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Across the board in public and private sectors, and all Governments past and present it’s pretty much agreed that corruption on some level is endemic to our institutions and areas of economic activity. That is not to say everyone is corrupt, but rather to acknowledge a socio-cultural reality whose origins are historical.

In their carnival presentation entitled ‘Miss Miles – Mas Corruption’, Tony Hall, Peter Minshall, their creative team, and masqueraders, offered us a refreshing portrayal of who – under such a reality – we might become.

International, cross-cultural research notes whistle-blowers reveal larger amounts of fraud than all regulatory authorities, police agencies, and Governments put together. They also reveal more fraud than compliance officers and professional corporate auditors whose sole job is to uncover such malfeasance. 

Understood in this light whistle-blowing has an essential social and political function in battling abuses of power. This is not to say whistle-blowing is a simple choice. It is not. For all the veneration and admiration of Gene Miles’ integrity and moral courage today we cannot forget she was socially outcast at the time and died young and a pauper. 

For all their good intentions then whistle-blowers are often vilified as troublemakers or crazed. And suffer reprisals that can extend for the rest of their lives. 

A short opinion piece lamenting Ms Miles death in 1972 made a similar point: “What happened to Gene Miles as a human being in this society is something we cannot dismiss as being her own fault. Her fault was believing that if she shouted from the rooftops about things she thought wrong, the society would put them right. She was wrong. Gene Miles was broken, ostracised and even laughed at.”

If the dominant do not want to threaten or use visible forms of power like violence to oppress and repress those speaking truth to power they choose suppression instead. 

Suppression is non-violent and a hidden form of power designed to curtail a person’s behaviour. The most effective way suppression of whistle-blowers is achieved is with words and rhetoric. What anthropologists call “speech acts” and others might term verbal assaults are deployed to degrade the character and life of the whistle-blower. That whistle-blowers often suffer degradation rituals suggests they are a threat to power and/or the wider culture itself.

Positive personal attitudes toward whistle-blowing are also suppressed within each of us by the wider culture. Look at the punishment recent famous whistle-blowers have faced. The US Government or its agencies like the NSA, the CIA, and the FBI can all lie; but the only persons who end up in jail are whistle-blowers like Thomas Drake, Barrett Brown and John Kiriakou who revealed their lying. Behind such punishment is a threat intended for everyone.

The evidence that whistle-blowers suffer negative consequences in a wide variety of circumstances and countries is massive and prohibitive. The literature stresses that those that decide to blow the whistle can suffer a long list of consequences, including: loss of employment, financial difficulties, divorce, marital strain, family conflicts, stress-related heath problems, general anxiety, jail, torture, and even murder.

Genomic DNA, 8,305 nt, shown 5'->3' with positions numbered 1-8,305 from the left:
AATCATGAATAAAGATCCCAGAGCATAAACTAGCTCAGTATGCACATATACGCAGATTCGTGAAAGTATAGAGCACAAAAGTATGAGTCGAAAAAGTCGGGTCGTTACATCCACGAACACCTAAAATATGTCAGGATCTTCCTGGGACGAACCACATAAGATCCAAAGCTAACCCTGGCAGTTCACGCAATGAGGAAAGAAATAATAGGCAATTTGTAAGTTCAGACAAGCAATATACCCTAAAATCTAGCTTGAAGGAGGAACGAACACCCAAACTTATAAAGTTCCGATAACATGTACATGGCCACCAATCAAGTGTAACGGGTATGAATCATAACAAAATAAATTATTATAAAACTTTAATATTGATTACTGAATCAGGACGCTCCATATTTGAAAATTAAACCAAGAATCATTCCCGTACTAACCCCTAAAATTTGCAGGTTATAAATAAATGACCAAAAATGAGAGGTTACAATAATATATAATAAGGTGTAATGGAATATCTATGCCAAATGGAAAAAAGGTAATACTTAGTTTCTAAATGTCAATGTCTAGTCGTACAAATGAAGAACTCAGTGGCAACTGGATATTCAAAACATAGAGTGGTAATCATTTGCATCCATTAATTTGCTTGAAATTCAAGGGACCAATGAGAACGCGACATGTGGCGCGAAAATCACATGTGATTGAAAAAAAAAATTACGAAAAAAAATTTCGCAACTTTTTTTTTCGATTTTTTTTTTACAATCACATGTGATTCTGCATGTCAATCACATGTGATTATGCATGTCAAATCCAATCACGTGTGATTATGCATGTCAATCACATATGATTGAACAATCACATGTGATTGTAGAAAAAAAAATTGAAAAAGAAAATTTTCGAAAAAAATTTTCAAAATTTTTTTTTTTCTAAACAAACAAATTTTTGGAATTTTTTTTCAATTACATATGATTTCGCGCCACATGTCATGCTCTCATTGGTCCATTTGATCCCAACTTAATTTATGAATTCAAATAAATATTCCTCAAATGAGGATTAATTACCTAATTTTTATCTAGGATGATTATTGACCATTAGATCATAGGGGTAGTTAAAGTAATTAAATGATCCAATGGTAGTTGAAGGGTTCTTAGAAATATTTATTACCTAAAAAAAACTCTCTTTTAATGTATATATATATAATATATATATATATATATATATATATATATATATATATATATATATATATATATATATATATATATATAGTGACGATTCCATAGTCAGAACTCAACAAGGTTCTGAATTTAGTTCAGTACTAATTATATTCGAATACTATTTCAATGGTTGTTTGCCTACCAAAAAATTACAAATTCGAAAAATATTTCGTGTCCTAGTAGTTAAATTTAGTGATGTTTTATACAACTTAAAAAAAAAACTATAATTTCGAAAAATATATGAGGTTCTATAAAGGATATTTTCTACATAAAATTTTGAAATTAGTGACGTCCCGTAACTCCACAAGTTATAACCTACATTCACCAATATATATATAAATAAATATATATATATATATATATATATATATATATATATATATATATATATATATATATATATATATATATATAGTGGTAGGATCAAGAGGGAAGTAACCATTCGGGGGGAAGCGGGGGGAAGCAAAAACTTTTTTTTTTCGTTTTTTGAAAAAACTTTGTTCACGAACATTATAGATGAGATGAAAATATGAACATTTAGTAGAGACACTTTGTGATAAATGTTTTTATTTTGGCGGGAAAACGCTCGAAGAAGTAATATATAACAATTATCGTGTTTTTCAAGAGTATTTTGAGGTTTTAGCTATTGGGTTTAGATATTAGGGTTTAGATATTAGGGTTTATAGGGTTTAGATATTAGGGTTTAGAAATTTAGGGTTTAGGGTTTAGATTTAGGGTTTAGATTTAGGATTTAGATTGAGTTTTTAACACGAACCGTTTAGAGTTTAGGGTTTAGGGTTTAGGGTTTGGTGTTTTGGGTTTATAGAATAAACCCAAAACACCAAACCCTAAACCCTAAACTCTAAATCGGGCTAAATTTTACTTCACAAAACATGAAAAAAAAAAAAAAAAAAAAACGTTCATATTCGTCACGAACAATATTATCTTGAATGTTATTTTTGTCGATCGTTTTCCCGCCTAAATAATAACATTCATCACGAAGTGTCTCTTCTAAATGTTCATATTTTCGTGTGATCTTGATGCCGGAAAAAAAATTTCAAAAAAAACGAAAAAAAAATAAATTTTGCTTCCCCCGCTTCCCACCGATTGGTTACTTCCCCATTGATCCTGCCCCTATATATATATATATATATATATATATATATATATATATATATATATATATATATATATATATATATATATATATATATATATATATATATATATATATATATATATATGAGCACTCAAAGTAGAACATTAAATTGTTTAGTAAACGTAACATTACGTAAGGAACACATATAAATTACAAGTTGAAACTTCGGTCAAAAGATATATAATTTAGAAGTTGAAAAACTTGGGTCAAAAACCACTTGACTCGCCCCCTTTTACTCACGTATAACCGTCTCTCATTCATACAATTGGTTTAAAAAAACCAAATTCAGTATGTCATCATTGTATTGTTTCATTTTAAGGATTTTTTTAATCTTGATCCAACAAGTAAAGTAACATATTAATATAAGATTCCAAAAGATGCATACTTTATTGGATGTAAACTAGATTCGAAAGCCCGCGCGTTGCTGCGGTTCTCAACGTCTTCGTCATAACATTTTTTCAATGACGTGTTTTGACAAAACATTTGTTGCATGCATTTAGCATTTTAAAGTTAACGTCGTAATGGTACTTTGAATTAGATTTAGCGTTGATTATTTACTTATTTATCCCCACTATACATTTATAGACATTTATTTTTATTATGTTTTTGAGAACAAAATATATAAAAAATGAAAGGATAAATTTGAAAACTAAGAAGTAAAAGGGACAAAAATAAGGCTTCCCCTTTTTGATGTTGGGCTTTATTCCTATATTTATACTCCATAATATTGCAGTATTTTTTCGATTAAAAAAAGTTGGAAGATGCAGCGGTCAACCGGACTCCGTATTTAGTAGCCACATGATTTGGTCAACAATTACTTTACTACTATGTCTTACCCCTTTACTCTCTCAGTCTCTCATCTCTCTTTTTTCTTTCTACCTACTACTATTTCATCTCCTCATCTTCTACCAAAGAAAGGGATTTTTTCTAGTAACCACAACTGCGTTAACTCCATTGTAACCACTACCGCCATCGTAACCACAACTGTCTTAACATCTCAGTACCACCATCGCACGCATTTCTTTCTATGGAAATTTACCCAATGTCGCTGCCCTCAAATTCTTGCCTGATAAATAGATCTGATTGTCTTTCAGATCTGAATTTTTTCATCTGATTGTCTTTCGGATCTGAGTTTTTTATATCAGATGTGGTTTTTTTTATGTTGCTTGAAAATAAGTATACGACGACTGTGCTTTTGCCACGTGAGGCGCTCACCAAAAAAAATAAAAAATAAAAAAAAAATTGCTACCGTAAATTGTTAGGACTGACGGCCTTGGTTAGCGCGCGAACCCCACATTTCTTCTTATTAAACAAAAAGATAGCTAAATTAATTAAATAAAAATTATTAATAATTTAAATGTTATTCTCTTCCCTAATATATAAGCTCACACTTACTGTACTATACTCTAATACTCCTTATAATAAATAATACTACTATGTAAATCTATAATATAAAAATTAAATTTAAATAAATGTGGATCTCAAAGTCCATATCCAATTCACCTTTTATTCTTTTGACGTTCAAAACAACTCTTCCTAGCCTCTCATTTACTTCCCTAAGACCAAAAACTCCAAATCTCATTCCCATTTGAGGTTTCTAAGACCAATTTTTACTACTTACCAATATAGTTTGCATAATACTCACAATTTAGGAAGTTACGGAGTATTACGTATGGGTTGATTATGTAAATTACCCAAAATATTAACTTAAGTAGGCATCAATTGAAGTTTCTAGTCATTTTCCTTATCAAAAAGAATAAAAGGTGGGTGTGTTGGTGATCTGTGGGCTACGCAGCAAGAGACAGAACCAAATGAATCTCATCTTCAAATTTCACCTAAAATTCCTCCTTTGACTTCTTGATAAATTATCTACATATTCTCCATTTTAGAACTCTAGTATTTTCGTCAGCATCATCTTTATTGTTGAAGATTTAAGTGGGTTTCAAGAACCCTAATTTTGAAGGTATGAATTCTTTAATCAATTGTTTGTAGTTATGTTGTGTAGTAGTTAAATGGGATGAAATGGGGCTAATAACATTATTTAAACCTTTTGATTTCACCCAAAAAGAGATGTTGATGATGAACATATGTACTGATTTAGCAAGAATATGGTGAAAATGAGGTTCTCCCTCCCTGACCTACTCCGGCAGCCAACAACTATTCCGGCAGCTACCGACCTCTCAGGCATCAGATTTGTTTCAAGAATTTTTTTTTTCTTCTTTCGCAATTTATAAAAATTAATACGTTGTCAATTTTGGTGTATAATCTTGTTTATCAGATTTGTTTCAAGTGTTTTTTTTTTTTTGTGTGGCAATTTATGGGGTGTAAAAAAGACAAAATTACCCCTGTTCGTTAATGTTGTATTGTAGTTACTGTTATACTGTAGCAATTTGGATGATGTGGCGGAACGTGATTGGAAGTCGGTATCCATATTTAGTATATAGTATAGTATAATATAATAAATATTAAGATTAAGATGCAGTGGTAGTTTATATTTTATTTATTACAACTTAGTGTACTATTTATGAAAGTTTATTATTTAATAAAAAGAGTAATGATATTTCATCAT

Another obstacle to whistle-blowing is that companies and senior staff, often in collaboration with their compliance officers provide great rewards for not blowing the whistle. This reveals a central characteristic about whistle-blowing today: the benefits of being corrupt – the monies, contacts and positions gained – is greater than the rewards for doing the right thing and fighting for justice. In other words climbing the economic and social ladder is an accepted ethic of modern society, no matter the consequences.

A final cultural point about whistle-blowing is for all talk of truth and justice, whistle-blowing breaks social codes of collegiality and organisational loyalty, because snitching, grassing, or “sellin” someone out, are in general culturally frowned upon. 

The whistle-blower then is a cultural contradiction. They are someone who captures the public imagination as virtuous while at the same time being someone outcast for breaking certain socio-cultural conventions such as being disloyal or standing up to power.

If dissent and whistle-blowing – essential checks on power – are actively discouraged, suppressed and penalised by the wider culture of business and Government not just locally but internationally where does this leave those seeking justice and fairness? 

Legislative change and protections are of course very important. That said, for anyone seeking to emulate Ms Miles it’s clear more than courage is required. If you whistle-blow today, and arguably many should, the lesson is now – whether inside or outside your organisation – you must do so cautiously and intelligently. Starting with maybe not revealing your identity.


Award winning author Earl Lovelace will speak on the idea of Reclaiming Rebellion this Thursday February 20th at  Martin’s Piano Bar at 6 p.m.
Lovelace has written extensively in his novels and plays about Carnival traditions and rituals.